Circadian Rhythm Disorder

Your circadian rhythm is your “internal clock” that tells your body when to become sleepy and when to awaken. People with circadian rhythm disorder have internal clocks that have gone astray. The sleep phase could be delayed, meaning that you get tired later than you should, or it could be advanced, causing you to become tired too early. In people with a healthy circadian rhythm, the early portion of the night contains more slow-wave sleep, while later portions are primarily REM sleep. Thus, dysregulation of circadian rhythms can disrupt the sleep cycle and cause impaired memory consolidation.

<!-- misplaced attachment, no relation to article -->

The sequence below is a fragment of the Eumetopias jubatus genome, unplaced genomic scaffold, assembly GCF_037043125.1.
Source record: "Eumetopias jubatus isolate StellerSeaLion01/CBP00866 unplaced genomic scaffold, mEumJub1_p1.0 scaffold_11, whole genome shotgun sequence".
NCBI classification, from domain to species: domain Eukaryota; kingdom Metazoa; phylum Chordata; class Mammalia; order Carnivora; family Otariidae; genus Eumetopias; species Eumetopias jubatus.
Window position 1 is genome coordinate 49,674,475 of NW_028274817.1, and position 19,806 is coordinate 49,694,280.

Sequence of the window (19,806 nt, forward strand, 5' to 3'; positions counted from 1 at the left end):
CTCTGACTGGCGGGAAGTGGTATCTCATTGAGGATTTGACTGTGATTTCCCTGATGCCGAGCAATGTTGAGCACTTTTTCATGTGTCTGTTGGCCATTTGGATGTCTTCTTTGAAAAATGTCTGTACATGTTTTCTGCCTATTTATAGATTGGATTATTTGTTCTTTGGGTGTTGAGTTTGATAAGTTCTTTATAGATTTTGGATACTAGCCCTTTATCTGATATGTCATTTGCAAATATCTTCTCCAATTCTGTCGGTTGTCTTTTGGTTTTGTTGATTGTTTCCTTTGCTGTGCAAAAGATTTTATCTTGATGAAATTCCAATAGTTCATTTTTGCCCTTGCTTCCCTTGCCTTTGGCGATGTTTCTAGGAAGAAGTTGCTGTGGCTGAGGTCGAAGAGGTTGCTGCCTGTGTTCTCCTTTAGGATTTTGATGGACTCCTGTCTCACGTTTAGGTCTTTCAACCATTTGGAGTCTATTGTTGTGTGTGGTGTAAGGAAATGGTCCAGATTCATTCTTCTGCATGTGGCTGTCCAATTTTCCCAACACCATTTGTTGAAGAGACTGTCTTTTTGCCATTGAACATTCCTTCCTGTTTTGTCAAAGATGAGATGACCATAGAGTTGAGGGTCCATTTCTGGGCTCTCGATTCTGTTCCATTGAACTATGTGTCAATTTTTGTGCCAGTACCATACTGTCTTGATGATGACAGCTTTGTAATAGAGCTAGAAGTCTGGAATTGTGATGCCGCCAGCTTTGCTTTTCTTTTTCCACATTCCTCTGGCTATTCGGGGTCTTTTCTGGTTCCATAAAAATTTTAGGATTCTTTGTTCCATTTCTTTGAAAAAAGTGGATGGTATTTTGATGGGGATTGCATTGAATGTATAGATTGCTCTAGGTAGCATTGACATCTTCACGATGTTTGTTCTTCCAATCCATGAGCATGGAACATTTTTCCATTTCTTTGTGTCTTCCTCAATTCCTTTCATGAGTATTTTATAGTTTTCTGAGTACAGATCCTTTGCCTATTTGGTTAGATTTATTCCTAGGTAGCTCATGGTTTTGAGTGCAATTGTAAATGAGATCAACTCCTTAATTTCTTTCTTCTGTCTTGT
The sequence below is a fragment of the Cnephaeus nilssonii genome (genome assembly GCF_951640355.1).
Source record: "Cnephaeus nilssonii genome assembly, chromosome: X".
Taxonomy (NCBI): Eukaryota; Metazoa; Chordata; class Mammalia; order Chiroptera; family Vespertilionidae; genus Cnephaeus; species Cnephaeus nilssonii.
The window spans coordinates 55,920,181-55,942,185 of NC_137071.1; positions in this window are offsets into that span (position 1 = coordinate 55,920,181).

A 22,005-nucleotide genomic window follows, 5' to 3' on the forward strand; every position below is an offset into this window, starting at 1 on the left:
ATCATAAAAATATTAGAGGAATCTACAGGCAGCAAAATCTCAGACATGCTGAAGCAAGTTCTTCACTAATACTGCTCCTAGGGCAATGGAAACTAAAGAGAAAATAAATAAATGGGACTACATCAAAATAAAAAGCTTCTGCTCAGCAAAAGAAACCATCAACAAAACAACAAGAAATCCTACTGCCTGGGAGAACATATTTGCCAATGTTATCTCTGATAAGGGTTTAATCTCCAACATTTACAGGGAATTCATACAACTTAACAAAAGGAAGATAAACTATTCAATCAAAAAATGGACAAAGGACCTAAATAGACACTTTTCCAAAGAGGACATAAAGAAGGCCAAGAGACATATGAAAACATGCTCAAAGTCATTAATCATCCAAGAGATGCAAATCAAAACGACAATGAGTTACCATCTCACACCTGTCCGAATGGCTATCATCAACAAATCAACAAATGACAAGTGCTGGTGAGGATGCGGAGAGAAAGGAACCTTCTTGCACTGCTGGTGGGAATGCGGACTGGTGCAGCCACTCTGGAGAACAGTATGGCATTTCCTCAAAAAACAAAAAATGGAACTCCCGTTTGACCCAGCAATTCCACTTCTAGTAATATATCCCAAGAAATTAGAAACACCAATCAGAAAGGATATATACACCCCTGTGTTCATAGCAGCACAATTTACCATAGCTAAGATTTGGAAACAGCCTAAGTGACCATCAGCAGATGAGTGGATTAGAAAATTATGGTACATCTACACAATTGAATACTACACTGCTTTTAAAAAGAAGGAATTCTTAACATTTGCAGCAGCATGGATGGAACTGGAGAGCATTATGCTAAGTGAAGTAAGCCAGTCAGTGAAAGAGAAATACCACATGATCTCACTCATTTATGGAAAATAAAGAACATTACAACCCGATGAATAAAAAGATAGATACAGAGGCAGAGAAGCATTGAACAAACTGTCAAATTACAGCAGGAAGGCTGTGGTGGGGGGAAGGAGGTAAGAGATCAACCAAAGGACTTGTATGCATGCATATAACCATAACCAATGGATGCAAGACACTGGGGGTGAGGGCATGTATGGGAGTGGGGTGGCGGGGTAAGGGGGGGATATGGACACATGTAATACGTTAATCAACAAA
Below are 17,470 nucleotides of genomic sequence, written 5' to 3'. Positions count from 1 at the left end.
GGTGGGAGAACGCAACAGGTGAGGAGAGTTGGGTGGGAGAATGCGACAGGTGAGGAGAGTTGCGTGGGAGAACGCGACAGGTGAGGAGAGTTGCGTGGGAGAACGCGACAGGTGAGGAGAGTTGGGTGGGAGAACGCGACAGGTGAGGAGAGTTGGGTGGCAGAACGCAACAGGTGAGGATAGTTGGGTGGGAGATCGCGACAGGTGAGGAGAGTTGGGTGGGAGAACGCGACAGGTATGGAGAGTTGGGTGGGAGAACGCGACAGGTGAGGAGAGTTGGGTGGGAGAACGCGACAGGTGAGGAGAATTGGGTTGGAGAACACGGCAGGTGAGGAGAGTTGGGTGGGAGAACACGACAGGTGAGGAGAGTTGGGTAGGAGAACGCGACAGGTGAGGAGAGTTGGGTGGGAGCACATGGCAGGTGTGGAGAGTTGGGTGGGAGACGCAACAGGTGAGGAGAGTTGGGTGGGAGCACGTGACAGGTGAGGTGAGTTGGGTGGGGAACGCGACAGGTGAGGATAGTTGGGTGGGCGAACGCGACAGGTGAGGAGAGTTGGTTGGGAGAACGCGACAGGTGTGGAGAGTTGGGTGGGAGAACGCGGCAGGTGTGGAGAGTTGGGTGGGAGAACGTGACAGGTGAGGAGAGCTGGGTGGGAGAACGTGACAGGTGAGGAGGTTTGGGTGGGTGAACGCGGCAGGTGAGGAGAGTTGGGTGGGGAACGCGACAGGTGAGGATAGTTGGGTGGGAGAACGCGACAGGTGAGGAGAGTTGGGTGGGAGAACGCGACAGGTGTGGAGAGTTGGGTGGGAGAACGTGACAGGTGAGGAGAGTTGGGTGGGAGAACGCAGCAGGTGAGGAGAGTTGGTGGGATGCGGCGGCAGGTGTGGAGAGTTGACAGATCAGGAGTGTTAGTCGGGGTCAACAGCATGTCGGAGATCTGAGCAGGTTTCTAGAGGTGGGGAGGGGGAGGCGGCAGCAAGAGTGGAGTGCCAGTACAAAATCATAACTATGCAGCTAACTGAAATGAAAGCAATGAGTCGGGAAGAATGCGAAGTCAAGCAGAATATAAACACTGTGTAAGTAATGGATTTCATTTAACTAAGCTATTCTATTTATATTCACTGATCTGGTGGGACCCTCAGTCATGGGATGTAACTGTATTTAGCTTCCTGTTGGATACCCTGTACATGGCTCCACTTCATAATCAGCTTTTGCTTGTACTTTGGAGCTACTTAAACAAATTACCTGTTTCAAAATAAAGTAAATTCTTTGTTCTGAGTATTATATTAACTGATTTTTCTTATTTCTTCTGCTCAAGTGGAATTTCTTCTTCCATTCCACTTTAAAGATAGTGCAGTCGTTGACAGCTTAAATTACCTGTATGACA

Insomnia

Insomnia, a condition in which you cannot get to sleep, can profoundly disrupt memory consolidation. Insomnia that occurs night after night will cause you to incur a “sleep debt,” in which you need significantly more sleep to make up for the lack of sleep you got earlier. Insomnia reduces the total amount of REM sleep a person receives, leading to poor memory consolidation. Indeed, a recent study (Nissen et al., 2010) found impaired procedural memory in patients with insomnia compared to healthy controls.

 

Sleep Hygiene Tips to Ensure a Good Night of Sleep and to Improve Brain Health

Even for those who do not suffer from a sleep disorder, sleep quality and duration is not always where it should be. Understanding good sleep hygiene practices can help you get a proper night of sleep, which may facilitate memory reconsolidation. Use the following tips to improve sleep quality: